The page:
heat. heat. and more heat. ugh. Spent the weekend trying not to move too much and drinking pitcher after pitcher of iced tea and eating nectarines. If I stayed within a five foot vicinity of the fans, I was okay, but anywhere else was damn uncomfortable. I wasn’t sure if it was better to go out in the weather or try to stay inside. Finished my bargain bin novel Our Sometime Sister, which turned out to be great. All convoluted narrative and Shakespearean undertones.
Friday night, we went to see Dark Water. Well, actually, we went to see it twice. At the first theatre, the budget one ($5.50), with its broken seats, creepy fluorescent lights over the concession stand and zombie like workers, the film stuck and actually melted about fifteen minutes in. Unfortunately it was JUST far enough in to have caught my interest. We procured our free pass for another day at the lovely Burnham Plaza theatres and moved onto the shiny new River East multiplex, all slick and bright and teeming with people, where we plunked down another $9 each. But at least we got through the whole thing this time—not so much scary really, but highly suspenseful and creepy. Also, great set design—70’s architecture gone horribly wrong—wood veneer cupboards, bad wallpaper, and awful windows. And an evil Hello Kitty backpack to boot.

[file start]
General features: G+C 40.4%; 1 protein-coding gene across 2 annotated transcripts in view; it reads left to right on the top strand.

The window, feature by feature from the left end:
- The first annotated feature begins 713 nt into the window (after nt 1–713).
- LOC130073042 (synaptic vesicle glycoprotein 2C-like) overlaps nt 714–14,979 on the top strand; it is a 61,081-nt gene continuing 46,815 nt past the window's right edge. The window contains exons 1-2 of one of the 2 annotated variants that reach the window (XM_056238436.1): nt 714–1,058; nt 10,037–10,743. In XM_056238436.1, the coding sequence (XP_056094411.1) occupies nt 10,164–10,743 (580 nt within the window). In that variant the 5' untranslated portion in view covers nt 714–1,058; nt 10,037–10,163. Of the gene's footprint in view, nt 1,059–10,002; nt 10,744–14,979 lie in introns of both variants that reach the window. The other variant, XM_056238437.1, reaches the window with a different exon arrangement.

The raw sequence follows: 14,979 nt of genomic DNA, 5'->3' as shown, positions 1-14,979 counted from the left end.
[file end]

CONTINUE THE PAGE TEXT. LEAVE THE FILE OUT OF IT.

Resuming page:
I have a thing about architecture. The building below makes me vaguely uncomfortable every time I see it. Like it's going to come crashing down and slice me to ribbons. Even Mies van der Rohe sets my teeth on edge. Too much glass and steel. Sharpness. Then there’s my vague discomfort around tract housing and carpeting, rooms with small windows, and anything involving linoleum by the sheet. I’m very content with my parquet floors and giant windows. My high ceilings and octagonal tile (even if it’s pink in the bathroom). My clanky (though no longer leaky) radiators and my crème colored walls and white woodwork (even if the paint’s laid on so thick in places its cracking.) 1930's brick and mortar. Solid and dependable.